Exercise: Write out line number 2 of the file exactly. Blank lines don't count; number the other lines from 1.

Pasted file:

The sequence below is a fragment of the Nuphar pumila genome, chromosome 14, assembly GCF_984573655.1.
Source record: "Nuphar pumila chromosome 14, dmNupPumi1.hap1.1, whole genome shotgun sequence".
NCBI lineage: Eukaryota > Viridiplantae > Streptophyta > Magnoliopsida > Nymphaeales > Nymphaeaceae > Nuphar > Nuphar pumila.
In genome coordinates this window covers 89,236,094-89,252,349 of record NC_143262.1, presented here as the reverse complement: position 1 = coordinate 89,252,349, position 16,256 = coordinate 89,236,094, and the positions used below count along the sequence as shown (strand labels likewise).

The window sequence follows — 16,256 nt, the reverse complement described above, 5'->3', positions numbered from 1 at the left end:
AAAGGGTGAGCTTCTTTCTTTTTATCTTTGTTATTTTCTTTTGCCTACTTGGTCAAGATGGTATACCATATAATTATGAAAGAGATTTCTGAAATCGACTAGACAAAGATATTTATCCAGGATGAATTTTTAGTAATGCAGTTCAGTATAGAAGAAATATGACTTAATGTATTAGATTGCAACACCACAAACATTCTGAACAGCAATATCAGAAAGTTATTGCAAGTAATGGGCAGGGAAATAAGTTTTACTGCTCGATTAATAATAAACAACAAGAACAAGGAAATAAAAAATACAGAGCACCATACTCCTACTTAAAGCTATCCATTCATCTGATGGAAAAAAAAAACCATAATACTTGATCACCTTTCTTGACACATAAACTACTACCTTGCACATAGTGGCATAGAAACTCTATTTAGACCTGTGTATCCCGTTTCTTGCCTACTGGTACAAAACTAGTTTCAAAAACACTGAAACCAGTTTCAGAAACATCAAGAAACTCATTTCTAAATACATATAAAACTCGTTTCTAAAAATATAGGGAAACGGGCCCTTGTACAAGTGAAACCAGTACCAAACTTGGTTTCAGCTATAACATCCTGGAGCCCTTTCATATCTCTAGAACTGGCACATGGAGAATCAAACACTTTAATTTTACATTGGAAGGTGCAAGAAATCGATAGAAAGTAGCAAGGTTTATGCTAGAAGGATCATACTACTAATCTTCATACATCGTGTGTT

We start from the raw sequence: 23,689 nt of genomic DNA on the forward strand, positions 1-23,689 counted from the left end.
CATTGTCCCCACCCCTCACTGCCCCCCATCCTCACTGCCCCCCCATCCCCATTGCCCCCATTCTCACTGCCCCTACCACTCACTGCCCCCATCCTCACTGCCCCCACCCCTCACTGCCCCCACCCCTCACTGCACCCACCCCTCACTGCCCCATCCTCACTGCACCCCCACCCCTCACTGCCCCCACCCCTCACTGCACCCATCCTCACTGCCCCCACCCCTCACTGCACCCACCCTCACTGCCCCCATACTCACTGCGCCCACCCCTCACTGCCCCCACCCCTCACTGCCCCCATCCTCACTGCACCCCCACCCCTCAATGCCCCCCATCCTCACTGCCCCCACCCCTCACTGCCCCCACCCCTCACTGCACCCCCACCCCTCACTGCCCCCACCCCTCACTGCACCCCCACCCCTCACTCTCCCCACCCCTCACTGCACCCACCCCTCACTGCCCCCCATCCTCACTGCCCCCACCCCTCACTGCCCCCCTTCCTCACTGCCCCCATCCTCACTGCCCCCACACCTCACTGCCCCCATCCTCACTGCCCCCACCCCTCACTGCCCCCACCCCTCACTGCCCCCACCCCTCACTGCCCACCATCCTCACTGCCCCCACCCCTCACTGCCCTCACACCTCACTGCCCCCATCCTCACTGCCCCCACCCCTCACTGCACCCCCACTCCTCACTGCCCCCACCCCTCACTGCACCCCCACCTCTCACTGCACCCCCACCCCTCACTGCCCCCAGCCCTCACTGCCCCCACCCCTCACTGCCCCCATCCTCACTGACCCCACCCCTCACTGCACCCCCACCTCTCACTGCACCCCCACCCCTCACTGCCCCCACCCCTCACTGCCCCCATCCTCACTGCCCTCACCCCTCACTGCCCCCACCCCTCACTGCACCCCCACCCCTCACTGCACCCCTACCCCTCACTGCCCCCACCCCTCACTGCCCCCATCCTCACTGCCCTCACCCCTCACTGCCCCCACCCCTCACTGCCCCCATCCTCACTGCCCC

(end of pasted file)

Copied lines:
Source record: "Nuphar pumila chromosome 14, dmNupPumi1.hap1.1, whole genome shotgun sequence".